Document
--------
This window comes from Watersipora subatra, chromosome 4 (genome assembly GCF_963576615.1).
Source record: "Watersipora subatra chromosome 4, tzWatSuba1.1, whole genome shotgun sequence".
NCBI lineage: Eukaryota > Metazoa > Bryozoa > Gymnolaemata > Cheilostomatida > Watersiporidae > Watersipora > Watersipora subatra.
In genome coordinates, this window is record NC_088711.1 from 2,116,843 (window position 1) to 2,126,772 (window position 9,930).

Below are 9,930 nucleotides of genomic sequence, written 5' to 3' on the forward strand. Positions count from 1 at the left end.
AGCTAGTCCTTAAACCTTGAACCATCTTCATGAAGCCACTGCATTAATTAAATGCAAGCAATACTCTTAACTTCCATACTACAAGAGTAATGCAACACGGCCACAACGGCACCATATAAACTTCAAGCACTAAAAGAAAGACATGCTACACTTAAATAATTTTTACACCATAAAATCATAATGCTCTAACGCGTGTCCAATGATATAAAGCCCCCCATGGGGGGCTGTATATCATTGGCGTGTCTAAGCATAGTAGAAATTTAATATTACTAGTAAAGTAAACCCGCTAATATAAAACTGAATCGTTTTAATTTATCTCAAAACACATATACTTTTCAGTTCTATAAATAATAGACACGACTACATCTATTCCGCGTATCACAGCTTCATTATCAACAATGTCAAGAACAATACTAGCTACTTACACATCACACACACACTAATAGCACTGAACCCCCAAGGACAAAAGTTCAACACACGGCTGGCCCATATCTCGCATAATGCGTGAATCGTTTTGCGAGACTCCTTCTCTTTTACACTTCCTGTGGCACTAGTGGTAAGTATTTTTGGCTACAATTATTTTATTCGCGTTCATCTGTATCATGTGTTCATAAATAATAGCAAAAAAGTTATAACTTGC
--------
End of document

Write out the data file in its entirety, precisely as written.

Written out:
This window comes from Watersipora subatra, chromosome 4 (genome assembly GCF_963576615.1).
Source record: "Watersipora subatra chromosome 4, tzWatSuba1.1, whole genome shotgun sequence".
NCBI lineage: Eukaryota > Metazoa > Bryozoa > Gymnolaemata > Cheilostomatida > Watersiporidae > Watersipora > Watersipora subatra.
In genome coordinates, this window is record NC_088711.1 from 2,116,843 (window position 1) to 2,126,772 (window position 9,930).

Below are 9,930 nucleotides of genomic sequence, written 5' to 3' on the forward strand. Positions count from 1 at the left end.
AGCTAGTCCTTAAACCTTGAACCATCTTCATGAAGCCACTGCATTAATTAAATGCAAGCAATACTCTTAACTTCCATACTACAAGAGTAATGCAACACGGCCACAACGGCACCATATAAACTTCAAGCACTAAAAGAAAGACATGCTACACTTAAATAATTTTTACACCATAAAATCATAATGCTCTAACGCGTGTCCAATGATATAAAGCCCCCCATGGGGGGCTGTATATCATTGGCGTGTCTAAGCATAGTAGAAATTTAATATTACTAGTAAAGTAAACCCGCTAATATAAAACTGAATCGTTTTAATTTATCTCAAAACACATATACTTTTCAGTTCTATAAATAATAGACACGACTACATCTATTCCGCGTATCACAGCTTCATTATCAACAATGTCAAGAACAATACTAGCTACTTACACATCACACACACACTAATAGCACTGAACCCCCAAGGACAAAAGTTCAACACACGGCTGGCCCATATCTCGCATAATGCGTGAATCGTTTTGCGAGACTCCTTCTCTTTTACACTTCCTGTGGCACTAGTGGTAAGTATTTTTGGCTACAATTATTTTATTCGCGTTCATCTGTATCATGTGTTCATAAATAATAGCAAAAAAGTTATAACTTGC